Getting Your Cloud Back on Track

Getting Your Cloud Back on Track

If you’ve run into unanticipated problems, challenges, setbacks, even disillusionment with Cloud, you are not alone.

According to Gartner research director Michael Warrilow, Australian businesses have been too enthusiastic about Cloud. However, though Warrilow makes some good points, and though we don’t advocate that the Cloud is always the best solution for everything (and we’ll tell you when it’s not), we say enthusiasm is great! What we add is that enthusiasm needs to be tempered with pragmatism. In fact, it needs to be maintained through a new phase.

Across the country, there are Cloud programs that could do with some fine-tuning. There’s no shame in coming to the conclusion that your Cloud program needs some work; that the initial decisions made may not have been the best nor have all the results been as expected. Now is the opportunity to acknowledge lessons learnt, identify gaps where you’re not quite sure what went wrong or what to do and focus on getting back on track. There’s always a way!

Common challenges that [should] lead organisations to reassess their Cloud

Bill shock is the most common, but the real challenge is figuring out what to do about it. Cloud runs differently to on-premises infrastructure and requires a different consumption model. Even when companies figure out their cloud consumption needs to reflect actual business usage, rather than leaving things running non-stop, they then have to work out which applications to shut down, when and how to manage it all. An automated process designed to reduce cloud costs is the way to go.

Scalability is one of the key advantages of Cloud.  You need to make sure your provider can meet the peak demands of your business.  The trick is to ensure your configuration scales down as well as up and remains secure at all levels.  It goes without saying; your Cloud should cater for security concerns, such as DDoS attacks.  If it can’t, you’ll need to revise your architecture or even disengage from your current provider. It’s always prudent to have a tested exit strategy at-the-ready just in case.

It’s fair to say the Opex vs Capex model has caught some companies short. Since Cloud is an Opex model, it appears in a different part of your balance sheet and may thus impact bottom line analysis that ignores capital investments. If IT is a small part of your operating costs, it’s a small impact. If IT is a large chunk, and if your company relies on off-balance sheet items to bolster share prices, the Opex impact can be an issue. It will have a visible impact on how the market reads the company’s performance. One of our clients decided to not go to Cloud for this very reason – even though the IT benefits would have been considerable.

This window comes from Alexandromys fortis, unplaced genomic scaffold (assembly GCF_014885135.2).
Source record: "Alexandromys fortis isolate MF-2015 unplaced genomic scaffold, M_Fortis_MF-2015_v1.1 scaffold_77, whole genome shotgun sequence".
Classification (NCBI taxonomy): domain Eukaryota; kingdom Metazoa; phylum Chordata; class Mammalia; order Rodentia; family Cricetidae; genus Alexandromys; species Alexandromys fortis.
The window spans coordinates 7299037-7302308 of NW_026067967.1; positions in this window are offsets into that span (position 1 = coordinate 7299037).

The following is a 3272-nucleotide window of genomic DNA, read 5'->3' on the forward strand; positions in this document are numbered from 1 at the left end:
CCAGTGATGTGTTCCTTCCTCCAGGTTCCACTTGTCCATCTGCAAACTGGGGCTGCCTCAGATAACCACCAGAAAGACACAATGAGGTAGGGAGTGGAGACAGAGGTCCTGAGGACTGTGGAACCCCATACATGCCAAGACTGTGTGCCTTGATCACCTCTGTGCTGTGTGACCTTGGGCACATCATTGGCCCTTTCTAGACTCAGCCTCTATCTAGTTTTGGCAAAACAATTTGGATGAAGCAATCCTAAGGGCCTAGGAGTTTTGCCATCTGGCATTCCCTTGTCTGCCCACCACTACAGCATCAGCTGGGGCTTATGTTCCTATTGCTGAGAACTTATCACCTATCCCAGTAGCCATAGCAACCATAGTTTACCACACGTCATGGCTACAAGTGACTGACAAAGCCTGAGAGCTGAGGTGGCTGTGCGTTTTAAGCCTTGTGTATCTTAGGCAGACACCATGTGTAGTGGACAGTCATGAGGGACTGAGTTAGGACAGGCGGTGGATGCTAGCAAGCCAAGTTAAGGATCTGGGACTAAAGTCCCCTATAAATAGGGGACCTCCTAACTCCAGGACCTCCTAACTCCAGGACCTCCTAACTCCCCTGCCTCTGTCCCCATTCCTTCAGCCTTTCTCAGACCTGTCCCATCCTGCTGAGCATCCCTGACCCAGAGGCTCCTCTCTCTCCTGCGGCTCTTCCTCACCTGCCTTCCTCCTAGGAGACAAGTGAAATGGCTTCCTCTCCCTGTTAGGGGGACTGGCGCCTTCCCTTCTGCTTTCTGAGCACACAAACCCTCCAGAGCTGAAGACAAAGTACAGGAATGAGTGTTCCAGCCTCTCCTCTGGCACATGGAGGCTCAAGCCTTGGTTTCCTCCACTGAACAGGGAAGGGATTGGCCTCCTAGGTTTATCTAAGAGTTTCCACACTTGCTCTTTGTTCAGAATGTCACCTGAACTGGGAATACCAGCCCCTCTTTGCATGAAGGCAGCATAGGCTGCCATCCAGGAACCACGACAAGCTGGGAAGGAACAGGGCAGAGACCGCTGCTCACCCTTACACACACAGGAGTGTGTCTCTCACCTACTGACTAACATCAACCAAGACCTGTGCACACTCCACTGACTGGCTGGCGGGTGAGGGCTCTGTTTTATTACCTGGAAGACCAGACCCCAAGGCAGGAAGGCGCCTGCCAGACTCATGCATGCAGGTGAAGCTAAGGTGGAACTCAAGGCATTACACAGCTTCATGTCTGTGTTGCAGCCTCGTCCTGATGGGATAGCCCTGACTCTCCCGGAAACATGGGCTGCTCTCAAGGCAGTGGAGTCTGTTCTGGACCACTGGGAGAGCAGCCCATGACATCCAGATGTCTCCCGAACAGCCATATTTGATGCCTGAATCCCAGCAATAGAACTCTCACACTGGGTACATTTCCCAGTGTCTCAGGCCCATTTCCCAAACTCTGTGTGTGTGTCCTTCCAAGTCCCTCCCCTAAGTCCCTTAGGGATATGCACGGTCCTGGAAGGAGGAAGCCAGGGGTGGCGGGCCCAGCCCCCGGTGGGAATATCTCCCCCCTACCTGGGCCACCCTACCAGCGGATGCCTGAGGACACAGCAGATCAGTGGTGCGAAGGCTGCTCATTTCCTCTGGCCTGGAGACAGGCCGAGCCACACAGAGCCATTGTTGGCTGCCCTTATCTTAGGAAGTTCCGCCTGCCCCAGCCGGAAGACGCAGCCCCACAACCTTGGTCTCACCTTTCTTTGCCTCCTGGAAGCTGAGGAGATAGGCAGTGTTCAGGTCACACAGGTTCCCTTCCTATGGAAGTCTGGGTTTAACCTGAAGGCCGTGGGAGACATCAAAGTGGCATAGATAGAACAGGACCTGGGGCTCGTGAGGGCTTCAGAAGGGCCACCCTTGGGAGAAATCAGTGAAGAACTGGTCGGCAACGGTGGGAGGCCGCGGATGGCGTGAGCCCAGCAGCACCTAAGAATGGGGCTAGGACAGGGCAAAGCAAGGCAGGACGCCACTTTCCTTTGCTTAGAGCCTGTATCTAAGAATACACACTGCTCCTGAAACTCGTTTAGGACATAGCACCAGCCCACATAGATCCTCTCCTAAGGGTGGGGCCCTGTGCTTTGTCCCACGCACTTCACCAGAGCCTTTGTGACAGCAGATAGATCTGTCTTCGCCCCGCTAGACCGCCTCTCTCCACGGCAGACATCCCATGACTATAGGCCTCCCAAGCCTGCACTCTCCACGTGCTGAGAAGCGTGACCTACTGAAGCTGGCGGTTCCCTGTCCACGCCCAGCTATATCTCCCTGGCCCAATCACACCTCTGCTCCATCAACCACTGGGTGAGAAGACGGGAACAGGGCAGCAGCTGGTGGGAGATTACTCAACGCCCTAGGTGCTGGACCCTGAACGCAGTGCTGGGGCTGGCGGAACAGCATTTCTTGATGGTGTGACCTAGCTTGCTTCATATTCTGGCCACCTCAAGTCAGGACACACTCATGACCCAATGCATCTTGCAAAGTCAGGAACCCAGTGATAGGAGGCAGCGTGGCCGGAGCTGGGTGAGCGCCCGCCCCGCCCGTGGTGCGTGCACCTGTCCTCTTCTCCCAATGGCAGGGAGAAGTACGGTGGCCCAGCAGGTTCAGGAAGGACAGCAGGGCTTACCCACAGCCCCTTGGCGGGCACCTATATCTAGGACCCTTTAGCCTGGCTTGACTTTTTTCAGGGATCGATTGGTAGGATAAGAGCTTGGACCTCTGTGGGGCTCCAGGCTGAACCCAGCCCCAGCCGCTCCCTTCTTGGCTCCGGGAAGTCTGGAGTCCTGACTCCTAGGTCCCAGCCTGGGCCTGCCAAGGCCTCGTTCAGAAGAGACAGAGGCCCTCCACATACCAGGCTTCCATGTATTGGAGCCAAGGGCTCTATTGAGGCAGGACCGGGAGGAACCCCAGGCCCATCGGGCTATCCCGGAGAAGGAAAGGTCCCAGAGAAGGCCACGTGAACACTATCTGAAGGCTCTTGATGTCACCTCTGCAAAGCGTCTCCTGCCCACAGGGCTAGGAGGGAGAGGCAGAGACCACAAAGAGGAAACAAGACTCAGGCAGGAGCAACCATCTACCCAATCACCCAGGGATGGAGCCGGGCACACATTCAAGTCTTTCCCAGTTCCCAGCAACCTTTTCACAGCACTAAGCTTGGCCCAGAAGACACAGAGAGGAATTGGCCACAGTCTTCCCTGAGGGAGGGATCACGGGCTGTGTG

Maybe you want to do more with Cloud. You have dealt with challenges. You have realised some success and reached a point where you and your stakeholders trust having your business and information in the Cloud. And now you need to support growth expectations and opportunities, add a new app, support a new team or absorb an acquisition. You are ready to expand your Cloud program because you are comfortable in the Cloud. The important thing to remember here is not to be so enthusiastic that you forge ahead without sufficient assessment, objective setting and planning.  If you are on track, ensure you stay on track. With new Cloud features appearing almost daily, you may need to revisit your strategy more often than expected.

While we’re on about planning, what if you’ve realised your company doesn’t have a cohesive cloud strategy – at least not one to which everyone is sticking? If Cloud services are being used by various departments, teams, individuals or even on a temporary project basis and are not being centrally managed, simply put: that needs to change. There can be no governance when there is no cohesion and consistency.

And you need to think about the impact on your people.  For example, in the cloud, you no longer have the deep access you had with on-premises solutions. You can’t just go in and tweak things, you can’t ‘touch the tin’ and that can feel like a loss of control. There may be rationale to bring things back on prem, but for the most part you need to switch your focus to modifying how you use Cloud, rather than trying to get back maintenance control.

Regardless of your situation, rest assured there are many others in a similar spot and your next step is the same. You need to go back to your original business case for the Cloud and adjust for unintended consequences and / or new opportunities. Do you stay put, dive in further (but with reinvigorated focus and purpose), implement more of a hybrid solution or get out?